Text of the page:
Earlier, Libya national television also reported that the North Korean embassy in Tripoli had been damaged during an air raid.

UPDATE 3 (2011-5-12): Libya and China’s Xinhua are reporting that NATO damaged the DPRK embassy in Tripoli. KCNA has not said anything as of now.  According to Xinhua:

Libya’s state television said on Thursday a NATO air strike damaged the DPRK embassy in the capital Tripoli without giving more details.

Earlier reports indicated that the staff of the embassy has been unable to return home during the uprising.

Here is video footage of the embassy.

UPDATE 2 (2011-5-8): North Korea exported nuclear materials to Libya (Korea Herald and VOA):

The nuclear materials found in Libya in 2004 were highly likely to have been produced by North Korea, U.S.-funded broadcaster Voice of America said Saturday, citing an interview with a former senior official of the U.N. nuclear watchdog.

In the interview, Olli Heinonen, the former deputy director general of the International Atomic Energy Agency, said uranium hexafluoride, or UF6 ― used in uranium enrichment in Libya ― was very likely to have been made by the communist state.

Heinonen made the allegations based on North Korea’s purchase of parts to develop nuclear capabilities, information provided by Pakistan and other pieces of evidence.

To the question of whether there is any connection between the North and Syria with regard to nuclear technology developments, he said that that should be further investigated. He added that a nuclear reactor in Syria, which Israel destroyed, was very similar to North Korean reactors, indicating the possible connection between the two states.

The former deputy director general also said there was a good chance that North Korea has uranium enrichment facilities in areas other than the Yongbyon nuclear complex, stressing that IAEA inspectors should visit those facilities, provided they are allowed to do so.

Touching on the possibility of the North abandoning its nuclear programs, Heinonen said that the North could renounce them if the abandonment would lead to its economic development and security assurance.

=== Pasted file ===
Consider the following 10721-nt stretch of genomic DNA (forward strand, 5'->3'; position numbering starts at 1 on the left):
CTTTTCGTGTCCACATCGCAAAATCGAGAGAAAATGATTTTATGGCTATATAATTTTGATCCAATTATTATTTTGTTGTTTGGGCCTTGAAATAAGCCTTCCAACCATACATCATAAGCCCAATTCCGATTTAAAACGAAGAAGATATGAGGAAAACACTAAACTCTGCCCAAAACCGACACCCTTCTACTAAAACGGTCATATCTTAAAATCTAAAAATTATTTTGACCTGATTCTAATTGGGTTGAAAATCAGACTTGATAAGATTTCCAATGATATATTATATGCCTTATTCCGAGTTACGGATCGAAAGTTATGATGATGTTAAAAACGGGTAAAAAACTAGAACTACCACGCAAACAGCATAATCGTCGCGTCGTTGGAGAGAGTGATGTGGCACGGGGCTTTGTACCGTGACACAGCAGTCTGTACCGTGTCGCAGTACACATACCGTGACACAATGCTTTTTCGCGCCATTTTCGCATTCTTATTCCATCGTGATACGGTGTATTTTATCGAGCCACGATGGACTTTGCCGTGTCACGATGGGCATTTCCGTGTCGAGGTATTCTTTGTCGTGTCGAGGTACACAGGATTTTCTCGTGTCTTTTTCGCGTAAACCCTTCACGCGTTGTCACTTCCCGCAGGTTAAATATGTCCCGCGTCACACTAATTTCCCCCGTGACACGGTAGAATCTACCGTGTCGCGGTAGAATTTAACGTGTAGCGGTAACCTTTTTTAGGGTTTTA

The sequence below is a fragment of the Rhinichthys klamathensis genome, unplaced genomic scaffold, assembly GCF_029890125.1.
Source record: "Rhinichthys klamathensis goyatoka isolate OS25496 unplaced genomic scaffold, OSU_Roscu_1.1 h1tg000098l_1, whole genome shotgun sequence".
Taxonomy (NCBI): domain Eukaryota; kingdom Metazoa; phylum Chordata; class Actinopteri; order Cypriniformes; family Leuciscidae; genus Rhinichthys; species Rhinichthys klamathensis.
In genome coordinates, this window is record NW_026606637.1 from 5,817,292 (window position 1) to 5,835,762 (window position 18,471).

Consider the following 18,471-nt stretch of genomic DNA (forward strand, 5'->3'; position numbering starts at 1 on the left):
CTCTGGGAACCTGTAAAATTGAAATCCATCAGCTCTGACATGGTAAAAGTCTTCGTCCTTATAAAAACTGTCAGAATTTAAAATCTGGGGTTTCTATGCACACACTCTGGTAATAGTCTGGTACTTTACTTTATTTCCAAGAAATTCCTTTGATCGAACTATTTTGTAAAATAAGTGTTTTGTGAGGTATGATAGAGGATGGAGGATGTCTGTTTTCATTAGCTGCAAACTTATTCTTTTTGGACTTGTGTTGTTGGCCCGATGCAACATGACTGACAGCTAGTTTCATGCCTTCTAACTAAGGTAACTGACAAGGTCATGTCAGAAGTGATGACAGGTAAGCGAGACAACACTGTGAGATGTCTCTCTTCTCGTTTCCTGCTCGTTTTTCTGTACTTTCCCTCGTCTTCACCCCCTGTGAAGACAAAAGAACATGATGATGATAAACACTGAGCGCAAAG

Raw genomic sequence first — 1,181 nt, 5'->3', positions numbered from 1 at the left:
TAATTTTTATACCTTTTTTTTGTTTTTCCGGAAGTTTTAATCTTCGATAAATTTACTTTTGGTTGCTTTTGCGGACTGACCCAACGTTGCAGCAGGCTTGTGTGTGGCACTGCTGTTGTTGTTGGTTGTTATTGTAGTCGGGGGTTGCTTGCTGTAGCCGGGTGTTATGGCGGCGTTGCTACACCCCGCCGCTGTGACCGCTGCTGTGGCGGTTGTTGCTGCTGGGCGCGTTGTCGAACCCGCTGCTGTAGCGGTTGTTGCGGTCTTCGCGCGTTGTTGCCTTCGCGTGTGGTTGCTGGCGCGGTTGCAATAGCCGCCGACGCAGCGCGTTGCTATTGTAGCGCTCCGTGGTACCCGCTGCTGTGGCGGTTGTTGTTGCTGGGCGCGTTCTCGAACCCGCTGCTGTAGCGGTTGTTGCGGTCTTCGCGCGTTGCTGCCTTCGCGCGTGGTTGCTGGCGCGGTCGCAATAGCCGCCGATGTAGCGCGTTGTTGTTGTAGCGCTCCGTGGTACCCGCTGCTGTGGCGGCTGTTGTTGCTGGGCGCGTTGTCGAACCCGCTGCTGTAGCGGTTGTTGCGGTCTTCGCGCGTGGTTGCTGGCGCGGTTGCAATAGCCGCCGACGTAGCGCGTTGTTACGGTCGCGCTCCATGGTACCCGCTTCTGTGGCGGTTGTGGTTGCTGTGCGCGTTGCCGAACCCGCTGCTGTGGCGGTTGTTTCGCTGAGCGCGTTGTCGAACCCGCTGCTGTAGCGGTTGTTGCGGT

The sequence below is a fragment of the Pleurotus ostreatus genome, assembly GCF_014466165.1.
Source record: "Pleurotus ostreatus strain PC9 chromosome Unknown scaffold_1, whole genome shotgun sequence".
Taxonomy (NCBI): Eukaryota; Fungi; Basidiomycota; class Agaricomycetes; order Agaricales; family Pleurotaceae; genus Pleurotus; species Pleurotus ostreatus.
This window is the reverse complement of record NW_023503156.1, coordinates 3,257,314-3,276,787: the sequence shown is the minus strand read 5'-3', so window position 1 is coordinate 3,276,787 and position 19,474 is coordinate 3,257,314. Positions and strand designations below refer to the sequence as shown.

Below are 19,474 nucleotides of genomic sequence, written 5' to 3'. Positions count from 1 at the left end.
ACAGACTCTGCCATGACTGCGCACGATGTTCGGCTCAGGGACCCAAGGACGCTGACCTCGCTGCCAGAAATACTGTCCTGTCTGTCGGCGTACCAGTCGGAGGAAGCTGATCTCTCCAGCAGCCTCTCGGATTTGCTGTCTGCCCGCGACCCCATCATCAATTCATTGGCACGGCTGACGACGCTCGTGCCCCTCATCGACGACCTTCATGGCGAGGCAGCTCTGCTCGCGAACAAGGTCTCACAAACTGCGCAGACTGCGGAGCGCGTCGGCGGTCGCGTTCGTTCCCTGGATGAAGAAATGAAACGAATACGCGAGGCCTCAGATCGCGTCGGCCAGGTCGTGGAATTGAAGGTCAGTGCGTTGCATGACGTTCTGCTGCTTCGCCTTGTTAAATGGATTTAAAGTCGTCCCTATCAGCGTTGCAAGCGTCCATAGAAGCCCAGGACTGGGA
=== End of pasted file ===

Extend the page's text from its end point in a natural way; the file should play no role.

The six-party talks aimed at denuclearizing the North have been suspended since 2008. China, the host of the multilateral talks, has been seeking to establish a mood for the dialogue while the South is apparently reluctant to see the resumption of the talks immediately as inter-Korean issues, including two deadly attacks last year, have yet to be addressed.

UPDATE 1 (2011-4-10): The DPRK has apparently ordered many of its citizens to remain in Libya and other Arab nations.  According to Yonhap:

North Korea has ordered its people in Libya not to return home, apparently out of fear that they will spread news of the anti-government uprisings in the African nation, a source said Sunday.

In a letter sent to the North Korean embassy in Libya, Pyongyang ordered its people to “follow the measures of the Libyan government” and not return home, said the source familiar with North Korea affairs.

The move sharply contrasts with other countries’ efforts to evacuate their people from strife-torn Libya and demonstrates the Pyongyang regime’s fear of possible revolts triggered by the African nation’s pro-democracy protests of the past few months, according to the source.

More than 200 North Koreans are believed to be living in Libya to earn foreign cash while working as doctors, nurses and construction workers.

Between the two Koreas, Pyongyang was first to establish diplomatic relations with Tripoli in 1974, followed by a cooperation pact signed by Libyan leader Moammar Gadhafi during his visit to the North in 1982.

North Koreans in Middle Eastern nations such as Saudi Arabia, Kuwait and the United Arab Emirates also appear unlikely to be able to return home while anti-government protests continue in the region.

Sources say the North Korean government in recent months has tightened control over the flow of information by strictly monitoring the use of computers, mobile phones, USB memory sticks and other IT equipment.